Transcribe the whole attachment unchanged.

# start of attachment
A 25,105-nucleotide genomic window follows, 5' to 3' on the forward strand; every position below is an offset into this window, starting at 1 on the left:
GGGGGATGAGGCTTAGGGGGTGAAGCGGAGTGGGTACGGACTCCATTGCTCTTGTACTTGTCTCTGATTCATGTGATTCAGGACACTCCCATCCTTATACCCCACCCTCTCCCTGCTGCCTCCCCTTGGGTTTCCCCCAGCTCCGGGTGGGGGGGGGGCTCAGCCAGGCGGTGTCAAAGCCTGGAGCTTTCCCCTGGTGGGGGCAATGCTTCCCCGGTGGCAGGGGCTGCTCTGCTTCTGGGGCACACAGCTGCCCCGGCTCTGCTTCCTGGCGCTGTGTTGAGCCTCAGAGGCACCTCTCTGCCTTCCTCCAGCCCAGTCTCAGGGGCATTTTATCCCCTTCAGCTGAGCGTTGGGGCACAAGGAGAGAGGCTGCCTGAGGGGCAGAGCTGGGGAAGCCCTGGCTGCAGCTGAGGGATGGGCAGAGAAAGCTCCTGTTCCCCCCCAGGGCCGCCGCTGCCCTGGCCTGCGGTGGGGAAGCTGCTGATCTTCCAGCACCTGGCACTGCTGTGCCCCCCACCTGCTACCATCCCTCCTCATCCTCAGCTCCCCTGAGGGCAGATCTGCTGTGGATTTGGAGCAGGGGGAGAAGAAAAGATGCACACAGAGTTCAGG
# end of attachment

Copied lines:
A 25,105-nucleotide genomic window follows, 5' to 3' on the forward strand; every position below is an offset into this window, starting at 1 on the left:
GGGGGATGAGGCTTAGGGGGTGAAGCGGAGTGGGTACGGACTCCATTGCTCTTGTACTTGTCTCTGATTCATGTGATTCAGGACACTCCCATCCTTATACCCCACCCTCTCCCTGCTGCCTCCCCTTGGGTTTCCCCCAGCTCCGGGTGGGGGGGGGGCTCAGCCAGGCGGTGTCAAAGCCTGGAGCTTTCCCCTGGTGGGGGCAATGCTTCCCCGGTGGCAGGGGCTGCTCTGCTTCTGGGGCACACAGCTGCCCCGGCTCTGCTTCCTGGCGCTGTGTTGAGCCTCAGAGGCACCTCTCTGCCTTCCTCCAGCCCAGTCTCAGGGGCATTTTATCCCCTTCAGCTGAGCGTTGGGGCACAAGGAGAGAGGCTGCCTGAGGGGCAGAGCTGGGGAAGCCCTGGCTGCAGCTGAGGGATGGGCAGAGAAAGCTCCTGTTCCCCCCCAGGGCCGCCGCTGCCCTGGCCTGCGGTGGGGAAGCTGCTGATCTTCCAGCACCTGGCACTGCTGTGCCCCCCACCTGCTACCATCCCTCCTCATCCTCAGCTCCCCTGAGGGCAGATCTGCTGTGGATTTGGAGCAGGGGGAGAAGAAAAGATGCACACAGAGTTCAGG